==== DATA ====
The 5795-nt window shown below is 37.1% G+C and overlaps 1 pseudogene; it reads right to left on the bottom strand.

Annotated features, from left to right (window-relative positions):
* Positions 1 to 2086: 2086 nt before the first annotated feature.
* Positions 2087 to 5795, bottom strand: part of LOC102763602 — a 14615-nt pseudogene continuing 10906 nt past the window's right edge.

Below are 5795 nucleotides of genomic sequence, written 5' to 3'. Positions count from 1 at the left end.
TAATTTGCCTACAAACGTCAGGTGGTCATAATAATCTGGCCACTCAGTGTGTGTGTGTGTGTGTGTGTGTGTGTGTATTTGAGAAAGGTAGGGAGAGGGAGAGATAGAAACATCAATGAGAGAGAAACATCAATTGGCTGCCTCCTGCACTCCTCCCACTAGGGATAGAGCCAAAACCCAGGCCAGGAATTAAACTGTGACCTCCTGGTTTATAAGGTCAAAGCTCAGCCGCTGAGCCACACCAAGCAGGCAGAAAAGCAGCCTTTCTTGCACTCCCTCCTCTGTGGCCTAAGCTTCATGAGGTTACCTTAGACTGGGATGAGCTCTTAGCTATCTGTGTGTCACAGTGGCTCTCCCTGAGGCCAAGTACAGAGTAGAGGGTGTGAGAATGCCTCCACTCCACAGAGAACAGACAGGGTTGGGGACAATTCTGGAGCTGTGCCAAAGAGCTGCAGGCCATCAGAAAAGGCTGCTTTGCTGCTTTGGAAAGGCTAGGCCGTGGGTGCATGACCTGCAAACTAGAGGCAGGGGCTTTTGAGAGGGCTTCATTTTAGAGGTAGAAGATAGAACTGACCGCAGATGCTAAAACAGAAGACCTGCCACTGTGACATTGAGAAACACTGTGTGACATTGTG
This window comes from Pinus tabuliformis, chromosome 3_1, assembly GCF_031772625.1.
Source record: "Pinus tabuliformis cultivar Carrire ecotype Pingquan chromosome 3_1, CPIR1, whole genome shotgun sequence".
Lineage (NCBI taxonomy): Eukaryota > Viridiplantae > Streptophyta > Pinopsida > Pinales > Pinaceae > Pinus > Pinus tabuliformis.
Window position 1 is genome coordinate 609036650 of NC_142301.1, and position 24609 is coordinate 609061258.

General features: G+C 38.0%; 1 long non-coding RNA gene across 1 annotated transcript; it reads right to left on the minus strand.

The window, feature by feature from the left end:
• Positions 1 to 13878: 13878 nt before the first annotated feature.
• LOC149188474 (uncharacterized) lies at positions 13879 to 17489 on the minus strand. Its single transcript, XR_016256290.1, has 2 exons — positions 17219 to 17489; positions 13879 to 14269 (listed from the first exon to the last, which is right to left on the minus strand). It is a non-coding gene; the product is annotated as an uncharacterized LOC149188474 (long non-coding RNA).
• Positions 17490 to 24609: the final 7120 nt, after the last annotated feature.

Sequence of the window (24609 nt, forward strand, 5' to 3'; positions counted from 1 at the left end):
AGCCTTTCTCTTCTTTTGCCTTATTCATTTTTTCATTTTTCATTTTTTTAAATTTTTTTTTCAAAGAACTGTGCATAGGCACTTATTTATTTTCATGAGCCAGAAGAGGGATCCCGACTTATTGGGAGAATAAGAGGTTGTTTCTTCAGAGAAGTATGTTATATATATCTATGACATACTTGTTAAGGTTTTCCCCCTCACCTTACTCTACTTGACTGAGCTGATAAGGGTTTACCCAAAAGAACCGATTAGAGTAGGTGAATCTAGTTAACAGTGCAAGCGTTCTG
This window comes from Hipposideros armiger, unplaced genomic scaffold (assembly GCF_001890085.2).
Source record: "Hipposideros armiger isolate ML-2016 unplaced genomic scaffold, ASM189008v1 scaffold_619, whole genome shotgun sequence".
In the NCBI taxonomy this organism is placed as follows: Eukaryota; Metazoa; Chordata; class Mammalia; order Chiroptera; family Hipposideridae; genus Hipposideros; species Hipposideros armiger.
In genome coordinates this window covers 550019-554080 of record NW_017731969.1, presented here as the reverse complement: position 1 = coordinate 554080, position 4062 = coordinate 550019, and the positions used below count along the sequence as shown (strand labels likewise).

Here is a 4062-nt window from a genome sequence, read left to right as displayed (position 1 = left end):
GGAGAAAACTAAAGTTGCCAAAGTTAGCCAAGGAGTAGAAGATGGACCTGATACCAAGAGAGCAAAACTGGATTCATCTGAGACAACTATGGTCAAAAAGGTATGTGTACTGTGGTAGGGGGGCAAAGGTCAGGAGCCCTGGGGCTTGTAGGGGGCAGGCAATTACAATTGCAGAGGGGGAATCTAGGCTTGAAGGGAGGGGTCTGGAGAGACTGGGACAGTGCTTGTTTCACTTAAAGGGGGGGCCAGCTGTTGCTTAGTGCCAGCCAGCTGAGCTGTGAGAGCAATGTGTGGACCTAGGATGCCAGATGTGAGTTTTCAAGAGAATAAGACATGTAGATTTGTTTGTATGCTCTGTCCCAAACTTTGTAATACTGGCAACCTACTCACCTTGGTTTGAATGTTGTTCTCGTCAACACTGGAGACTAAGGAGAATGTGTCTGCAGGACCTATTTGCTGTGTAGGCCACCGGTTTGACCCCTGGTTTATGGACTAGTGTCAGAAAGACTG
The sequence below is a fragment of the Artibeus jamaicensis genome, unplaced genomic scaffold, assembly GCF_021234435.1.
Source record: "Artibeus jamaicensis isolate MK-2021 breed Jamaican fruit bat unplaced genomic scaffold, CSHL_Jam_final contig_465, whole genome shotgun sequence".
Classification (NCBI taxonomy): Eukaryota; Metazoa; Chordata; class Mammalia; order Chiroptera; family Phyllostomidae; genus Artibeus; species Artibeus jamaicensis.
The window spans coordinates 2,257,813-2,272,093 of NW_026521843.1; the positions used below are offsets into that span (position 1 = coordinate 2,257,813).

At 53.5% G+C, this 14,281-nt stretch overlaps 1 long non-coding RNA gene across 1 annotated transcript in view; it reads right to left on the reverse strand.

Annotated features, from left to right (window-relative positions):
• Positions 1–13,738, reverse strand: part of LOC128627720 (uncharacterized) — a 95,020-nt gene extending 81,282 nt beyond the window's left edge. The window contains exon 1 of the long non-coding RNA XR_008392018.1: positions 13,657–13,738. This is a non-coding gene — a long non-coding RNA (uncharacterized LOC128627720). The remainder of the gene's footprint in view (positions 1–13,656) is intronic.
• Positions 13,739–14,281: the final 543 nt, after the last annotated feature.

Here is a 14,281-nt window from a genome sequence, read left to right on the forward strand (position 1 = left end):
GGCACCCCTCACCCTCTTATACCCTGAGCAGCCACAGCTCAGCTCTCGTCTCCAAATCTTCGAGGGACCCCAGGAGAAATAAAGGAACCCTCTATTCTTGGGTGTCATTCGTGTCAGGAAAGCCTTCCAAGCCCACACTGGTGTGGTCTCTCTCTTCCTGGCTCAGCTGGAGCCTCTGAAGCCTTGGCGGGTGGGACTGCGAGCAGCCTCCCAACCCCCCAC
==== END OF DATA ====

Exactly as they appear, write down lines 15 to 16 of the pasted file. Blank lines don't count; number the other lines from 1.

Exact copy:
• Positions 17490 to 24609: the final 7120 nt, after the last annotated feature.

Sequence of the window (24609 nt, forward strand, 5' to 3'; positions counted from 1 at the left end):